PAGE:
The Arguments For and Against Alcohol Warning Labels
A new survey worked out which kind of warnings we respond best to, depending on our age.
Illustration: Jack Hamilton
Alcohol is entrenched in British culture. From monks brewing mead to men who own at least four beard oils crafting beer that tastes like a week-old drip tray, it's been made and drunk here for millennia, and is a key component of our national identity.
Sadly, many Brits like booze much too much, and statistics regarding its abuse are galling: 26,000 people die from alcohol-related causes in the UK each year, while deaths from liver disease have grown by 450 percent in the last three decades. In 2014-15, 1.1 million hospital admissions were related to alcohol, whether they had to do with cirrhosis of the liver or your friend breaking his ankle while trying to proving he's Peckham's greatest new parkour artist.
Education and knowledge is paramount, so, a couple of weeks ago, the Global Drug Survey (GDS) released details of the biggest ever survey about alcohol labelling in this country. It found that labelling alcohol with warnings regarding its myriad health dangers could help almost half of the survey's participants think about drinking less alcohol.
So is labelling a silver bullet for the UK's liquor problems, and how will it target the next generation of drinkers?
"People are often optimistic abut their susceptibility to health outcomes in all walks of life," says Dr Emma Davies, senior lecturer in psychology at Oxford Brookes and a member of the GDS Expert Advisory Group. "We call it 'unrealistic optimism': when people have a bias towards themselves."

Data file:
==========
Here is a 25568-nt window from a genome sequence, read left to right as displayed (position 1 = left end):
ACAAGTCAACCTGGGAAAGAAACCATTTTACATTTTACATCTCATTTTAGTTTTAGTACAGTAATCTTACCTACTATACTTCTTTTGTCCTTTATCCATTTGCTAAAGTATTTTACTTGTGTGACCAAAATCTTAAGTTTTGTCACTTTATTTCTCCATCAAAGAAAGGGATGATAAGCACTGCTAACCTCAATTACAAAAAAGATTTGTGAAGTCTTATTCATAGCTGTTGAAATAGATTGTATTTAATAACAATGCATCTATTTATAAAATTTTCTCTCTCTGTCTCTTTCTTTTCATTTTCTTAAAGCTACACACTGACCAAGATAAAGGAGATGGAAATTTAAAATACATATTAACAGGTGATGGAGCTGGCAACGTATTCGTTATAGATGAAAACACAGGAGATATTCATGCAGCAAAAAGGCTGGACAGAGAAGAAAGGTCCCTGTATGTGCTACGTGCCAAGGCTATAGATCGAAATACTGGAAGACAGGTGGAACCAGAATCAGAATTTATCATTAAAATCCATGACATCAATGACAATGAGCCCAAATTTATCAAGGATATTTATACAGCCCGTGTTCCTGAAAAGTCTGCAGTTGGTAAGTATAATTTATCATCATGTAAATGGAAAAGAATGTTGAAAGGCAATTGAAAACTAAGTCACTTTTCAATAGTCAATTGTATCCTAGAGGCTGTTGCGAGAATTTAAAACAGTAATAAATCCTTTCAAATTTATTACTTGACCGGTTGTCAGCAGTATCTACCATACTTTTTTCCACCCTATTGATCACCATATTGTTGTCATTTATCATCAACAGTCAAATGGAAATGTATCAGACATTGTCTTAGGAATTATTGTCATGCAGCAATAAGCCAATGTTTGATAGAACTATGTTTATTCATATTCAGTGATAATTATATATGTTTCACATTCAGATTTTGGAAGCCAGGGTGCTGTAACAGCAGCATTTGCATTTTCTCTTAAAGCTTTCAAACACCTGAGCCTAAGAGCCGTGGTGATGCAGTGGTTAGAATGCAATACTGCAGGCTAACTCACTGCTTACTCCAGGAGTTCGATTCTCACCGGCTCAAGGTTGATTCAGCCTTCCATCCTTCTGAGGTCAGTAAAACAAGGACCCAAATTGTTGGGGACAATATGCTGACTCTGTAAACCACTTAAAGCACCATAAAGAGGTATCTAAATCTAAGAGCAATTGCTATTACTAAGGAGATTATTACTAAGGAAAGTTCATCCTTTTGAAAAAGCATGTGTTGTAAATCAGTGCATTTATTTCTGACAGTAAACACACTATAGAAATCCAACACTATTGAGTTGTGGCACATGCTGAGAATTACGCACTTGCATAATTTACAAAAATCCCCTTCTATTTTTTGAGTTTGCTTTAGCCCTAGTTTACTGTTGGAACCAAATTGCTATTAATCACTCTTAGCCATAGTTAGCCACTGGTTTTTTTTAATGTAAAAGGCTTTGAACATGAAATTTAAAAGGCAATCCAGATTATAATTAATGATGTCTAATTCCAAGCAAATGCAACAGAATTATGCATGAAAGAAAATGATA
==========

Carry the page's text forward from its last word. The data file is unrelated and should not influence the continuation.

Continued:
Therefore, the key to labelling's effectiveness is to amplify a message individual drinkers can personally relate to, which drips some jarring new information in their ear. Rather than simply trying a label reading, "Drinking too much might give you liver disease", Global Drug Survey trialled labels based around seven different themes: drinking less reducing the risk of seven cancer types; alcohol increasing the risk of violence and abuse; alcohol's high calorific content; heart disease among heavy users; heavy drinkers reducing their chance of liver disease by cutting down a small amount; most people receiving little or no health benefits from drinking alcohol; and experts recommending taking two days off a week to control drinking.
The most potent message – unsurprisingly, in a world where the majority of us have lost a friend or family member to The Big C – was "Drinking less reduces your risk of seven types of cancer". Twenty-two percent of survey participants said this would make them think about drinking less, while 26 percent said it might. More surprising was the fact that 65.5 percent of females under 25 and 58.7 percent of males under 25 said this information was news to them.
"With young people, you have to think about things that are going to happen sooner," says Davies. "Older people tend to react to those longer-term issues." So rather than trying to target Generation Z-ers with projections of bad livers and dodgy hearts, it's likely they'll react to messaging related to alcohol's short-term effects, like its high calorie content (a burger and fries' worth in six small beers or one bottle of wine, FYI), or maybe even the likelihood of it killing your hard-on at inopportune times.